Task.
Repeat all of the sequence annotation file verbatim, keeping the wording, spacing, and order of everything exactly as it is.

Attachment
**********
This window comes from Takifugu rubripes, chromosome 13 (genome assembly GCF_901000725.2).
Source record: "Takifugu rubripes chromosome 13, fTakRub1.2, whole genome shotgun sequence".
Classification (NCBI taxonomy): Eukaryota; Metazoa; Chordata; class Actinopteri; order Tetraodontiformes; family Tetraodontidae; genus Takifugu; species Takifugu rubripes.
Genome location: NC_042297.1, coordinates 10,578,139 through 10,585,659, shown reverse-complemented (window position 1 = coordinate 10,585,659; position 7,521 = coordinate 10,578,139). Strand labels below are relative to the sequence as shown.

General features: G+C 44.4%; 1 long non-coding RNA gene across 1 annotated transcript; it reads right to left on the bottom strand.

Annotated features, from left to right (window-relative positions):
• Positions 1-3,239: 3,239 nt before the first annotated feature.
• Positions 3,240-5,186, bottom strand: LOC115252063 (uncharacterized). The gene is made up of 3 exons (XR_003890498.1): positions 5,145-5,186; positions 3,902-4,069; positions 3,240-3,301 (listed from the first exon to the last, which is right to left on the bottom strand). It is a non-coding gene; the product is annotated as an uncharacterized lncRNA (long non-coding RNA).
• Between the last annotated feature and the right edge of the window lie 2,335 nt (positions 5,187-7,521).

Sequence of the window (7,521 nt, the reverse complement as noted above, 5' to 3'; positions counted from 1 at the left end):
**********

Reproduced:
This window comes from Takifugu rubripes, chromosome 13 (genome assembly GCF_901000725.2).
Source record: "Takifugu rubripes chromosome 13, fTakRub1.2, whole genome shotgun sequence".
Classification (NCBI taxonomy): Eukaryota; Metazoa; Chordata; class Actinopteri; order Tetraodontiformes; family Tetraodontidae; genus Takifugu; species Takifugu rubripes.
Genome location: NC_042297.1, coordinates 10,578,139 through 10,585,659, shown reverse-complemented (window position 1 = coordinate 10,585,659; position 7,521 = coordinate 10,578,139). Strand labels below are relative to the sequence as shown.

General features: G+C 44.4%; 1 long non-coding RNA gene across 1 annotated transcript; it reads right to left on the bottom strand.

Annotated features, from left to right (window-relative positions):
• Positions 1-3,239: 3,239 nt before the first annotated feature.
• Positions 3,240-5,186, bottom strand: LOC115252063 (uncharacterized). The gene is made up of 3 exons (XR_003890498.1): positions 5,145-5,186; positions 3,902-4,069; positions 3,240-3,301 (listed from the first exon to the last, which is right to left on the bottom strand). It is a non-coding gene; the product is annotated as an uncharacterized lncRNA (long non-coding RNA).
• Between the last annotated feature and the right edge of the window lie 2,335 nt (positions 5,187-7,521).

Sequence of the window (7,521 nt, the reverse complement as noted above, 5' to 3'; positions counted from 1 at the left end):